ALEPPO, Syria — The Turkish forces and Russian military police conducted their first joint patrol mission on the M4 highway in Idlib March 15. The move comes as part of the countries' implementation of a March 5 cease-fire agreement. Yet the patrols were met with popular rejection and created division among the Syrian armed opposition.
Russia’s Defense Ministry said March 15 the patrols on the M4 highway were cut short at the Turkish forces’ request, stating that “terrorist groups” were using civilians as human shields. The ministry added that it has given Turkey more time to create safe conditions for the patrols on the M4, which runs from Aleppo to Latakia.
Turkey’s Defense Ministry said the mission was carried out alongside Russia, but did not state that it was cut short. The ministry posted photos of the patrols, with Russian and Turkish soldiers discussing road maps.
Opposition and civil activists gathered along the M4 March 13, near Ariha, south of Idlib, to protest the cease-fire and Turkish-Russian patrols. The protesters blocked the road and burned tires to express their opposition to the patrols.
Nearly 200 people gathered near the Ariha Bridge on the M4. The protesters said they would continue to demonstrate until their demands were met: to halt the patrols and for the displaced to be able to return to their homes in the areas around Idlib, which is under regime control.
Salwa Abdul Rahman, a journalist from Idlib at the Syrian Press Center, told Al-Monitor, “The protesters do not represent any of the armed opposition parties. They consist of the displaced residents of Idlib.”
Abdul Rahman joined the sit-in March 14. “The demands are clear," she said. "They mostly urge the Turkish side to make sure to include in the agreement with Russia the return of the displaced to their areas in the vicinity of Idlib, from which the Assad regime forced them out.”
“Russia is involved in the crime. Based on that, it cannot be a guarantor [country]. This is why we refuse to see its patrols conducted,” she said.
Ammar Mohamed Nassar, a civil activist from al-Bab city in the Aleppo countryside, told Al-Monitor, “The protesters cutting the M4 highway before the patrols will have a negative impact on the opposition and Turkish ally.”
He added, “It is better for the sit-ins not to prevent the patrols from passing, but to deliver the messages to Russia and the Assad regime at the same time.”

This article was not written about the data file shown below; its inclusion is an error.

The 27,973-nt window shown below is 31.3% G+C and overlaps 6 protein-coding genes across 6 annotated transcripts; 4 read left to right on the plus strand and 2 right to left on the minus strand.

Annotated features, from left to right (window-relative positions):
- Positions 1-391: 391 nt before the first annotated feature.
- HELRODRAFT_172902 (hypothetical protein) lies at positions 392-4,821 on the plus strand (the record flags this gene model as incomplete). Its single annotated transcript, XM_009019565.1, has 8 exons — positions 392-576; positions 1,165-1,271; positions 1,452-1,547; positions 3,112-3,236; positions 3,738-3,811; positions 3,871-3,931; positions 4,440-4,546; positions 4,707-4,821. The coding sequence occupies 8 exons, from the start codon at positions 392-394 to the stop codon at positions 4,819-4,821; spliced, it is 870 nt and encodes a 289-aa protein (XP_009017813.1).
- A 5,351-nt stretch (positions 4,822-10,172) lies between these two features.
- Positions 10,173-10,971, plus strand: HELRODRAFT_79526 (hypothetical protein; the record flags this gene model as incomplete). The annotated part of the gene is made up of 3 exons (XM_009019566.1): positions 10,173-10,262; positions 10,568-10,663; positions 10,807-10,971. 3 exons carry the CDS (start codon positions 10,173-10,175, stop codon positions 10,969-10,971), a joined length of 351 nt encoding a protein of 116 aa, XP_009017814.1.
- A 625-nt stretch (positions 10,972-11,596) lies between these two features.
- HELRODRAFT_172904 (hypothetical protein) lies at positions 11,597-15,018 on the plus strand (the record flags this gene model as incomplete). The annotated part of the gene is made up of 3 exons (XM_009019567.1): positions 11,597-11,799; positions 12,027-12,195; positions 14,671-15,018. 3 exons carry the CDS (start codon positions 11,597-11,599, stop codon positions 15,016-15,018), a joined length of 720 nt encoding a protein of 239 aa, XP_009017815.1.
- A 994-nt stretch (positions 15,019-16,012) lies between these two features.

The armed factions are also divided over the cease-fire agreement. The Turkey-backed National Liberation Front, which is affiliated with the Free Syrian Army (FSA), fully supports the cease-fire and Turkish actions, including the patrols. Nevertheless, Hayat Tahrir al-Sham (HTS) does not completely support the agreement and has indirectly opposed the joint patrols, despite tacit consent to the agreement. Commenting on the cease-fire March 7, HTS said it would not last long. HTS supports the protests on the M4 blocking the patrols.
The cease-fire agreement does not specify the eventual fate of large parts of the opposition-held areas south of the highway in the Jabal al-Zawiya region and northern Latakia countryside. The opposition fears that the above-mentioned area will be split between the regime forces and their allies.
Syrian activists and opposition accuse the al-Qaeda-affiliated Guardians of Religion Organization, HTS and the Syrian Salvation Government, which is close to HTS, of hindering the agreement and preventing patrols from being conducted. Activists say these forces are behind the M4 sit-ins with the intent of embarrassing Turkey and to foil its efforts to halt the regime offensive in Idlib.
Malek Tarboush, a journalist based in the Idlib countryside, told Al-Monitor, “The opposition is divided over the cease-fire agreement in Idlib. This is crystal clear in their declared and undeclared stances. The sit-ins that seek to prevent the joint Russian-Turkish patrol mission on the M4 highway reflect the differing positions toward the agreement and its articles.”
Col. Khaled Kutayni, who resides in Idlib and has defected from the regime forces, told Al-Monitor, “The Russian occupier will invest in obstructing the patrols’ passage and the sit-ins to place great pressure on the Turkish ally, [considering it] to be weak and unable to meet its obligations.”
Mustafa Segari, political director of the FSA-affiliated al-Mutasim Brigades, told Al-Monitor, “The opposition’s commitment to the Turkish understandings is a duty at this stage. Any attempt to undermine the Turkish diplomatic efforts will lead us to a new disaster.”
He continued, “Turkey is not resorting to bulldozers to open the roads to the Russian forces. Rather, it is cutting the road to the attempts to fully hand over the area and halt the regime forces’ offensives.”